Ross Firestone understands studying. A second-year M.D.- Ph.D. student at Einstein, Mr. Firestone is preparing for the board exams that medical students take at the end of their second year. But he also is helping undergraduates prepare for the Medical College Admission Test, or MCAT, taken as part of one's application to medical school.
Ross Firestone, second-year M.D-Ph.D. student/video producerMr. Firestone is one of just 15 winners of the Khan Academy MCAT Video Competition, in which entrants were asked to produce online tutorials—educational videos in conjunction with practice questions. He is creating tutorials for the revised MCAT, which will include a new focus on social and behavioral sciences, scheduled to be introduced in 2015.
The contest was sponsored by the Association of American Medical Colleges (AAMC), which administers the MCAT; Khan Academy, a nonprofit provider of online educational resources; and the Robert Wood Johnson Foundation, the prominent philanthropic organization. Participants had to submit three educational videos and ten practice questions that they produced on MCAT-related topics. The competition drew dozens of entrants from more than 20 states.
Mr. Firestone and the other winners, selected this past summer, represent a diverse range of backgrounds, including students from top medical schools, college and graduate students, a nurse, and a neurology professor. They attended a week-long "boot camp" near the Khan Academy's headquarters in San Francisco where they received training in advanced video production and question-writing. Since completing the training, all 15 winners have been commissioned to produce tutorials that will become part of free, online libraries maintained by both Khan Academy and the AAMC.
View Mr. Firestone’s videosThe tutorials, the first of which went online in the fall of 2013, are intended to provide all students studying for the MCAT with access to high-quality test preparation resources.
"Online learning is an increasingly powerful tool for educating and informing the next generation of physicians," said Dr. Rishi Desai, a pediatric infectious disease specialist who manages medical education at Khan. "By partnering with talented individuals like Ross to create these materials, Khan and other educators have the exciting potential of truly transforming education and making knowledge available to anyone in the world with an Internet connection."
Until entering the competition last April, Mr. Firestone had never created a video even though his father is a multimedia producer. "I decided to do it because it sounded like fun," he said. Thus far, he's produced 22 tutorials for Khan, 12 of which have posted, with the others under review and more to come.
Mr. Firestone estimates that he worked more than 40 hours preparing his first three videos for the competition. "Most of that time was spent teaching myself how to shoot the videos. There was a lot of trial and error, a lot of experimenting," he said. "Now that I've got a system developed, each video takes less time."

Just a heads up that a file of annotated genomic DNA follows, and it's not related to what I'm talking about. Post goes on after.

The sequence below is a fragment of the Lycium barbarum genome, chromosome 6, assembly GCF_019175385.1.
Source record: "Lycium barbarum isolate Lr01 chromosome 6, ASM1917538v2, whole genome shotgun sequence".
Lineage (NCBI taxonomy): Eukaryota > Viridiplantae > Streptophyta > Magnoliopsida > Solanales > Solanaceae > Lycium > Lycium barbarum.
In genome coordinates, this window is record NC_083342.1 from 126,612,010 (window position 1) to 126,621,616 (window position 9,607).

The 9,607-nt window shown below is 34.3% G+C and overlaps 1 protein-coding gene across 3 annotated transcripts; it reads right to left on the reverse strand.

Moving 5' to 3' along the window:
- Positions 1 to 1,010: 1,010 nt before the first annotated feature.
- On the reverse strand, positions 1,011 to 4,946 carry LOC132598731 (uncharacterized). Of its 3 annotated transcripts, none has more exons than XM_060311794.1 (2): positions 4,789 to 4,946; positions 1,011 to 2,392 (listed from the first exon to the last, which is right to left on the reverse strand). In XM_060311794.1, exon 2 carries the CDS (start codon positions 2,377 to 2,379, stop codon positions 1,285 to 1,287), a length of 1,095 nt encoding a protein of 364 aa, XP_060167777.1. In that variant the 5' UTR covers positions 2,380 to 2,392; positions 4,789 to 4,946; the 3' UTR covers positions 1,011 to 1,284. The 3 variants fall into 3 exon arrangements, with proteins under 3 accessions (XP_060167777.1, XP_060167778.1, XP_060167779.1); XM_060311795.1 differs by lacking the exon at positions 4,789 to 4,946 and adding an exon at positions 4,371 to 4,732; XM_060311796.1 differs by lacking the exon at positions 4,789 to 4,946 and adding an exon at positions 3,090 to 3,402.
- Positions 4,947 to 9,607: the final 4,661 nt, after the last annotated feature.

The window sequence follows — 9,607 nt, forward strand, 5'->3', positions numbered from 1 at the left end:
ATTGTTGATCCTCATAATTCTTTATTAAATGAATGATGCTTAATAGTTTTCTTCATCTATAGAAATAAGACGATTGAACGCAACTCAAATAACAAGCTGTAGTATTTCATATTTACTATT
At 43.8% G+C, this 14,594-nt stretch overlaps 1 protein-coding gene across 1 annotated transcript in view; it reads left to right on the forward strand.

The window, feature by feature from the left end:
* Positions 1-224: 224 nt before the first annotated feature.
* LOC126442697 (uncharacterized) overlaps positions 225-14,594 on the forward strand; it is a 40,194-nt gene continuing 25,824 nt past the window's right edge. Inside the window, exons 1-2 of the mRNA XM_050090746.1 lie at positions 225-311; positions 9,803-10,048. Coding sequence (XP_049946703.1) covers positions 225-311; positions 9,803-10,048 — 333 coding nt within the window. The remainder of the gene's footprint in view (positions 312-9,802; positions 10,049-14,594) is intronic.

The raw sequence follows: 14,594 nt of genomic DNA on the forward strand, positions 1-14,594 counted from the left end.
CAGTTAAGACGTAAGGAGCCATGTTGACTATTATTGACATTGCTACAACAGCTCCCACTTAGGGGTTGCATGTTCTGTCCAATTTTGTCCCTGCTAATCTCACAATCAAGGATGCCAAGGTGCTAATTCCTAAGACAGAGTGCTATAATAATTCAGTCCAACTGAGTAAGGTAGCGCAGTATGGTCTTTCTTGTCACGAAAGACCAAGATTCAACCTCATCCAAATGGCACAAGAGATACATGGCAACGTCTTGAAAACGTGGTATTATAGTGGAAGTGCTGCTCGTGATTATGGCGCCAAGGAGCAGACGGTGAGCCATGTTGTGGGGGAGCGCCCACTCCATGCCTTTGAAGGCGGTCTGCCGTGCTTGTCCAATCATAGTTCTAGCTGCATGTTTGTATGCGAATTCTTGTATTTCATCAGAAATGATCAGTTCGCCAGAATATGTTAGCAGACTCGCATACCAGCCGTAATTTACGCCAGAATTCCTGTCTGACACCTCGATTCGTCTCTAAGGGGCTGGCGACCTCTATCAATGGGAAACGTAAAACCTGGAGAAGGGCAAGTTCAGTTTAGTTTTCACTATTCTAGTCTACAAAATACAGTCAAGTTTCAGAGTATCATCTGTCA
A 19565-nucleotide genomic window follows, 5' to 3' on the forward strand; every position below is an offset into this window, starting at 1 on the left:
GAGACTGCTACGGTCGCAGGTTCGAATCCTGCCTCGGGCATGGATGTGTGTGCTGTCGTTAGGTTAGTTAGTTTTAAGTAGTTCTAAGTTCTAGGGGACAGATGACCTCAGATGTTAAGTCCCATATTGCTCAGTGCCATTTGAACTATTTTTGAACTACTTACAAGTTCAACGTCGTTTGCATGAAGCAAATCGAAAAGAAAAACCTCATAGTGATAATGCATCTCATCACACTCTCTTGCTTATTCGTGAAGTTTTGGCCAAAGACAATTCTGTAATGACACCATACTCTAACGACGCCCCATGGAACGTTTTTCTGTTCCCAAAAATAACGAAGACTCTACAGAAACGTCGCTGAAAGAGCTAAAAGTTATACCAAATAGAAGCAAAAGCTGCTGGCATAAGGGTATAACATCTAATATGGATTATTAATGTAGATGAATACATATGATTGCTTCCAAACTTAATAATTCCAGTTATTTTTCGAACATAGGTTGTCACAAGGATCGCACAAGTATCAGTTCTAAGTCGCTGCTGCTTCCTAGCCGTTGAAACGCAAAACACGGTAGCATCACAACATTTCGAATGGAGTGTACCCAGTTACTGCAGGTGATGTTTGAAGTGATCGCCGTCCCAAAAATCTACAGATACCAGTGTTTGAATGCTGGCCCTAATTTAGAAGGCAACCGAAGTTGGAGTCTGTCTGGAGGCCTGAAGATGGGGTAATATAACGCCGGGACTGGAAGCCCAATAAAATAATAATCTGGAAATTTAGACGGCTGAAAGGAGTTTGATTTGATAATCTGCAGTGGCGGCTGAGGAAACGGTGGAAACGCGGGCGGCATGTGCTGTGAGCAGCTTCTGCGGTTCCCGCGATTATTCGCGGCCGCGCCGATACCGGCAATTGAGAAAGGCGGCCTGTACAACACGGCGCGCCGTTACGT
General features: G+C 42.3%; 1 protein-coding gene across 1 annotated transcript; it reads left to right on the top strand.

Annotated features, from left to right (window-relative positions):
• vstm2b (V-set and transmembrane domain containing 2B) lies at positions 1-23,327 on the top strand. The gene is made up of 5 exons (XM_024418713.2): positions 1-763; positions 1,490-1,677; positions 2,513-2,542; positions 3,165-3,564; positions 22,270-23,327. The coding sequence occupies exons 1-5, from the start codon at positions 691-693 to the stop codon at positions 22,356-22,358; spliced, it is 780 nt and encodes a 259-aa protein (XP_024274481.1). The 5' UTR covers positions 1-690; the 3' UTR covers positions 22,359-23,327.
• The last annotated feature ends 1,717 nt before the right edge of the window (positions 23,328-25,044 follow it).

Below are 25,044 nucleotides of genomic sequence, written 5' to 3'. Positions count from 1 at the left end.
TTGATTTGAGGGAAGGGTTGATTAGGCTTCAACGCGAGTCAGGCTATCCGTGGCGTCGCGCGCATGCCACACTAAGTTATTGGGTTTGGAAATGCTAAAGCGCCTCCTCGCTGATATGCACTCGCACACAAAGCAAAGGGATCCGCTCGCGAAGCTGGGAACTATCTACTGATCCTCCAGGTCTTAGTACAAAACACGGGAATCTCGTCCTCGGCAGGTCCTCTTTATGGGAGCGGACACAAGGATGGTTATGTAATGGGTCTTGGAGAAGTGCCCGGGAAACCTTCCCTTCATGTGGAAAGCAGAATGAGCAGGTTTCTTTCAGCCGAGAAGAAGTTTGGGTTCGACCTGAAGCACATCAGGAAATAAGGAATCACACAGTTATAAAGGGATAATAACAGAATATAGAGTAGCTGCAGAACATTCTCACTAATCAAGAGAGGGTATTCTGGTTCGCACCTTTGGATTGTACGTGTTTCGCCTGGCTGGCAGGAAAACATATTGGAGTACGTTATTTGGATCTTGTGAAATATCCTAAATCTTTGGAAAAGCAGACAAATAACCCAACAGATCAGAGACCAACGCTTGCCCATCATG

Arranging his "stage" for the videos was an easier task. As an undergraduate at Wesleyan University, the Toronto native studied an unusual double concentration: biochemistry and theater design.
Lights, camera…His winning entry focused on acid-base chemistry. While the topic is a traditional one for MCAT preparation, his approach to it was unlike that of the other winners. While most used tablet computers to create high-tech diagrams and illustrations of their subjects, Mr. Firestone's approach involved much lower-tech tools—a whiteboard and colored markers. His filming equipment also was modest, consisting of the video camera on his smart phone.
"The Khan faculty pointed out that I'd used an unusual technique in my submission," he said. "But I also think it was more engaging."
In addition to their unusual production, Mr. Firestone's three submitted videos were shorter than most other entries, with run times between two and five minutes each. To accompany the videos, Mr. Firestone put together passage-based questions that were aimed at reinforcing key concepts in the tutorial.
"My goal was to emulate a fast-paced YouTube lesson, not a college lecture. I think the type of student looking for an online tutorial is seeking something different than a student in a lecture hall," he said. "These tutorials may not replace lectures and traditional ways of learning, but they can certainly be a useful adjunct to them."
In his current work for the academy, Mr. Firestone follows a proscribed curriculum. But he's free to use his creativity when it comes to production style.
"The most important thing is to use an approach that allows students to connect with the material in a way that makes sense to them," he said. "With the right technology, the potential seems almost unlimited."
Meanwhile, the work is aiding Mr. Firestone's own education.
"I have to constantly learn the subject matter," he said. "I enjoy that opportunity. After all, learning is what any scientist has to do."
Posted on: Thursday, February 06, 2014